As technology continues to advance, we’re seeing major industries go through complete transformations. This is especially true in the telecom space, where businesses are constantly looking for new ways to improve the way they communicate.
At the forefront of telecommunication, we’ve seen a dramatic shift away from the traditional. In particular, businesses are opting out of physical phone lines and some of the limitations they present, and finding more productivity with internet based communications.
If you’re new to the world of telecom, we’re going to break down what SIP Trunking is, and why you may want to consider it as a voice solution for your business.
What is a SIP Trunk?
At the most basic level, SIP Trunking refers to the method of operating a phone system over the internet rather than using a traditional telephone line. For businesses, SIP Trunking offers far more flexibility and scalability than its counterparts.
If you’re interested in learning more, follow along as we break down exactly what SIP Trunking is.
SIP Trunk Setup
If you’re ready to take the next step, we’ve got you covered. At Telnyx, Elastic SIP Trunking is enabled using SIP Connections and Outbound Voice Profiles. Once your connection is established, you’ll be able to instably scale at a global level.
The complete Telnyx SIP Trunk setup guide.
SIP Trunk vs PRI
For business owners, finding the right call solution often seems like an uphill battle. So, when it comes to choosing between SIP Trunking and PRI, there are definitely some things you’ll need to consider. First, it’s important to understand the difference between the two.
PRI stands for Primary Rate Interface, and is used to deliver voice calls over physical copper lines. Typically, these lines are part of your building’s infrastructure.
SIP Trunking, on the other hand, is a more modern approach to voice that initiates and ends calls over the internet rather than physical lines.
Learn more about which option best fits your business needs with our SIP Trunk vs PRI guide.
SIP Trunk vs DID
Since SIP Trunking connects to the internet rather than a traditional phone line, it makes sense that you’ll need a virtual phone number to place your calls. That where your DID number comes into play.
DID stands for Direct Inward Dialing, and is a virtual number that connects to a specific phone. For businesses, DID’s allow you to scale up your phone numbers without the need for tons of extra physical phone lines. In turn, it creates a seamless user experience for both customers and employees.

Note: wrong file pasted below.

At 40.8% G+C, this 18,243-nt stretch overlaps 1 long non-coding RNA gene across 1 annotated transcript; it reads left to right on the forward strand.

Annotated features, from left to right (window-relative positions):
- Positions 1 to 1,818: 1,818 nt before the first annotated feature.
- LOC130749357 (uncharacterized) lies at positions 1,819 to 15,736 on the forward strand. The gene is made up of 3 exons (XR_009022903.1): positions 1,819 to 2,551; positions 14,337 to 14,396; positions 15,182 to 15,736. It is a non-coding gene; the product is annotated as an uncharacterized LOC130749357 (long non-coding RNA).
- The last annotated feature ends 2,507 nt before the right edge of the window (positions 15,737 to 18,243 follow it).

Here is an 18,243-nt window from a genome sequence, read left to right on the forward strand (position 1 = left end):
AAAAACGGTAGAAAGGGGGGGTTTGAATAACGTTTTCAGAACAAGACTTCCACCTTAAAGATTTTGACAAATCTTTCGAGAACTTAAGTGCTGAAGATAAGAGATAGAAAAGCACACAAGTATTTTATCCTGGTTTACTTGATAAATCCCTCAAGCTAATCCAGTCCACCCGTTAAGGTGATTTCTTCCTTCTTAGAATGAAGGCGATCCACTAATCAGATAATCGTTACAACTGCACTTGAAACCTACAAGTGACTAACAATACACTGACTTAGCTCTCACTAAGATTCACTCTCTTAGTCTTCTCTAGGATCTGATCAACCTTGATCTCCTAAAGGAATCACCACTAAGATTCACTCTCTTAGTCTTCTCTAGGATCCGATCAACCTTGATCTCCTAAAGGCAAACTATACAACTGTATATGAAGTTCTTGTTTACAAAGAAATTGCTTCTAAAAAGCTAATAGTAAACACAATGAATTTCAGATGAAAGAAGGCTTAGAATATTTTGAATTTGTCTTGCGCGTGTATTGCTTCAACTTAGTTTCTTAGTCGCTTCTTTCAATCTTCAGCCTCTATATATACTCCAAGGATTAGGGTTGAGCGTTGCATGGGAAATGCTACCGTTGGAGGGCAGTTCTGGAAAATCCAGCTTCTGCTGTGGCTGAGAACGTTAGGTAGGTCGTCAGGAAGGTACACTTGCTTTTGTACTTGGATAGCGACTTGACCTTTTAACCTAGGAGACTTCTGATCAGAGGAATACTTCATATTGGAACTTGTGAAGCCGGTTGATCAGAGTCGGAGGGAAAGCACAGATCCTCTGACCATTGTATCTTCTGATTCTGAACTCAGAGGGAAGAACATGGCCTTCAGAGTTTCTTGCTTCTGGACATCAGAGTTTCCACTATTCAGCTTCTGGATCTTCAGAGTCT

To learn more about, check out our complete SIP Trunk vs DID guide.
What is a SIP Trunk Channel
Like traditional phone lines, a SIP Trunk channel is the line for a single call on your SIP Trunk. The more calls you want to make, the more channels you’re going to need.
The key difference between traditional phone lines and SIP Trunk channels is adding more channels doesn’t require adding more physical lines or wiring. SIP Trunk channels can be added virtually, which make it easier for you to scale. Ready to learn more?
Check out our complete guide to understanding what a SIP Trunk channel is.
Inbound SIP Trunk
As the description suggests, inbound SIP Trunking refers to calls placed from an external source to an internal source. And yes, it differs from outbound SIP Trunking in regards to a few key features. For example, companies will often use voicemail and call routing for their inbound SIP Trunking needs.
To learn more about key features, check out our complete guide to inbound SIP Trunking.
SIP Trunk Encryption
As SIP Trunking increases in popularity, there have been some questions raised about security. More specifically, SIP Trunks are a bit more vulnerable when it comes to call spoofing, call interception , and malware to name a few. That’s where SIP Trunk encryption comes into play.
SIP Trunk encryption helps secure two layers of your call, both data and audio. Encryption and security is definitely something you should look for in a SIP Trunking provider.
To learn more about securing your calls, check out our SIP Trunk encryption guide.